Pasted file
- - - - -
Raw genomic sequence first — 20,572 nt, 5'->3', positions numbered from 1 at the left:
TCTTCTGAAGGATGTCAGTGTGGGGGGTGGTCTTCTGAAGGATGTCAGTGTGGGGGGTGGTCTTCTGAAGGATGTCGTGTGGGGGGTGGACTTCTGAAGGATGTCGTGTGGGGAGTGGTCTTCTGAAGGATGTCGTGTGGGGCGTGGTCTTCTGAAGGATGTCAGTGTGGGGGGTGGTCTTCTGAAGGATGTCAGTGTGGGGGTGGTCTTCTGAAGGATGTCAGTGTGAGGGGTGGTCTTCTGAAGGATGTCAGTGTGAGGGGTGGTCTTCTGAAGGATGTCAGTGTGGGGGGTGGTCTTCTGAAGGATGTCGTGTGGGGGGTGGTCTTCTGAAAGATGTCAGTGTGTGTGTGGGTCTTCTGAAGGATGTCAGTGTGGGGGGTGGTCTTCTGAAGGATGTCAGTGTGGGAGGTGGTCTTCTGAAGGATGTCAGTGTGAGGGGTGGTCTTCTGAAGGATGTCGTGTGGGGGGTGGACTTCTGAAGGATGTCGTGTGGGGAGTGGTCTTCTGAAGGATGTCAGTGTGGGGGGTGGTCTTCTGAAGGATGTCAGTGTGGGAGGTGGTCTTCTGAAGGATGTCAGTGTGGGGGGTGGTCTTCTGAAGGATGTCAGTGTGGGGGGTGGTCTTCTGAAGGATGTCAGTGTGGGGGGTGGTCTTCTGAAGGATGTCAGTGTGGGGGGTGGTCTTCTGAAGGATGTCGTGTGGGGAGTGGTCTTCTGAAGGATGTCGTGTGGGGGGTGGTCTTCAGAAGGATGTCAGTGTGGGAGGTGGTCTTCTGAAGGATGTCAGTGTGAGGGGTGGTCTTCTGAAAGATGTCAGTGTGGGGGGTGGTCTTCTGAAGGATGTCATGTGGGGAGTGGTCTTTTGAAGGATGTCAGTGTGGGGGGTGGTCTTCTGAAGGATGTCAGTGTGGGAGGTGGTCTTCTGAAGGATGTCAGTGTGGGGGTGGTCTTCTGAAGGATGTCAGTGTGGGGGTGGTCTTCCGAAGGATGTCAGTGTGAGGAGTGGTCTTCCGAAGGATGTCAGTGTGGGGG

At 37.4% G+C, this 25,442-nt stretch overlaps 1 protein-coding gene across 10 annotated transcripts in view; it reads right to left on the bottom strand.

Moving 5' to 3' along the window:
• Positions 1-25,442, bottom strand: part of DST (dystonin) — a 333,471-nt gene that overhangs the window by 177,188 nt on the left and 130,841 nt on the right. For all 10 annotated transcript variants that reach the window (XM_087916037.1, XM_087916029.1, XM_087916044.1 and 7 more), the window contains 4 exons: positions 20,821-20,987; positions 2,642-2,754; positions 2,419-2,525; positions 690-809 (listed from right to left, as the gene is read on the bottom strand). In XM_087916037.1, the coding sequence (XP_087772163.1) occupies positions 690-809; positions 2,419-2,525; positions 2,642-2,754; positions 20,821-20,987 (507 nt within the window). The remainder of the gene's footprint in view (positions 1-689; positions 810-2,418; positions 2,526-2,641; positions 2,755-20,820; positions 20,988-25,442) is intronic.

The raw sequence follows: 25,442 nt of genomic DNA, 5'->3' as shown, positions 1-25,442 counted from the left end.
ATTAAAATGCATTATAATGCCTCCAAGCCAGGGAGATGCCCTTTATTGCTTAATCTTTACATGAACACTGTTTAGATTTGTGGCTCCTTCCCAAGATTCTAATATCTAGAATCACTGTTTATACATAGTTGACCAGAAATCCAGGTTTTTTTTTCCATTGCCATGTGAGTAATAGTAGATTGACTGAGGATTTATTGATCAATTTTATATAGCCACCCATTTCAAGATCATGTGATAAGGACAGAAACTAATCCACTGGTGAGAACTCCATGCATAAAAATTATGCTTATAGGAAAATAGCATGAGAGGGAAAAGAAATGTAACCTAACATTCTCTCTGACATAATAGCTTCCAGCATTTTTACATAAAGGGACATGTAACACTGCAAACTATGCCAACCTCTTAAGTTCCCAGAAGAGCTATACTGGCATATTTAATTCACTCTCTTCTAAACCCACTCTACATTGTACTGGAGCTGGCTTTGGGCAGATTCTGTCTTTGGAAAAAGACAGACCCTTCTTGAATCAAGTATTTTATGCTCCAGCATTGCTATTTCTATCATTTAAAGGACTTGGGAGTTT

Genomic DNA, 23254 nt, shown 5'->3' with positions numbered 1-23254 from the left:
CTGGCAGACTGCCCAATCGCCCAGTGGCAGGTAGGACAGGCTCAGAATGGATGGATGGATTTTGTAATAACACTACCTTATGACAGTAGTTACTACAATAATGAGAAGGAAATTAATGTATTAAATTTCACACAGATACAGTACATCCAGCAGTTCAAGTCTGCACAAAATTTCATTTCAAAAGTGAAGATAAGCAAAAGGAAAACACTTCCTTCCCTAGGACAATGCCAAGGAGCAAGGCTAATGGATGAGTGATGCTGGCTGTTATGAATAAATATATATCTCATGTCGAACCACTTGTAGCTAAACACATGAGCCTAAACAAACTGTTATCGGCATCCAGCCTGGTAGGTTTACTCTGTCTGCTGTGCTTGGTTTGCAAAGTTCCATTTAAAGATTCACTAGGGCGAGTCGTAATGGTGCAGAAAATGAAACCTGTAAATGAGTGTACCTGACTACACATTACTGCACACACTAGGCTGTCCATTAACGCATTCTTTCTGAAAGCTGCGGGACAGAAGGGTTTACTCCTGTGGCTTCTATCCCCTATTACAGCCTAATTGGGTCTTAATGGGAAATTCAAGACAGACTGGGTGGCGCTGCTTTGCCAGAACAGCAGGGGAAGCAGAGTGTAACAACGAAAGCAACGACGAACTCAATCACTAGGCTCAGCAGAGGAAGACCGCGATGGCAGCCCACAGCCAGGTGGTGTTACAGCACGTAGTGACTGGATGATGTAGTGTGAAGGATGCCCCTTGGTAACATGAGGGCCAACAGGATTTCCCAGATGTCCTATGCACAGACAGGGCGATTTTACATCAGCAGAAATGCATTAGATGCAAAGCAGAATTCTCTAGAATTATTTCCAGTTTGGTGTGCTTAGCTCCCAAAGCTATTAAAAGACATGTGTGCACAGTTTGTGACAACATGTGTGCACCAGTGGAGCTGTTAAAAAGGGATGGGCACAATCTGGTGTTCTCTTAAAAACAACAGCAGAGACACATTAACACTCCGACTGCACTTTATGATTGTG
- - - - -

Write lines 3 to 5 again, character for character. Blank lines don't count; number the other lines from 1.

At 37.4% G+C, this 25,442-nt stretch overlaps 1 protein-coding gene across 10 annotated transcripts in view; it reads right to left on the bottom strand.

Moving 5' to 3' along the window:
• Positions 1-25,442, bottom strand: part of DST (dystonin) — a 333,471-nt gene that overhangs the window by 177,188 nt on the left and 130,841 nt on the right. For all 10 annotated transcript variants that reach the window (XM_087916037.1, XM_087916029.1, XM_087916044.1 and 7 more), the window contains 4 exons: positions 20,821-20,987; positions 2,642-2,754; positions 2,419-2,525; positions 690-809 (listed from right to left, as the gene is read on the bottom strand). In XM_087916037.1, the coding sequence (XP_087772163.1) occupies positions 690-809; positions 2,419-2,525; positions 2,642-2,754; positions 20,821-20,987 (507 nt within the window). The remainder of the gene's footprint in view (positions 1-689; positions 810-2,418; positions 2,526-2,641; positions 2,755-20,820; positions 20,988-25,442) is intronic.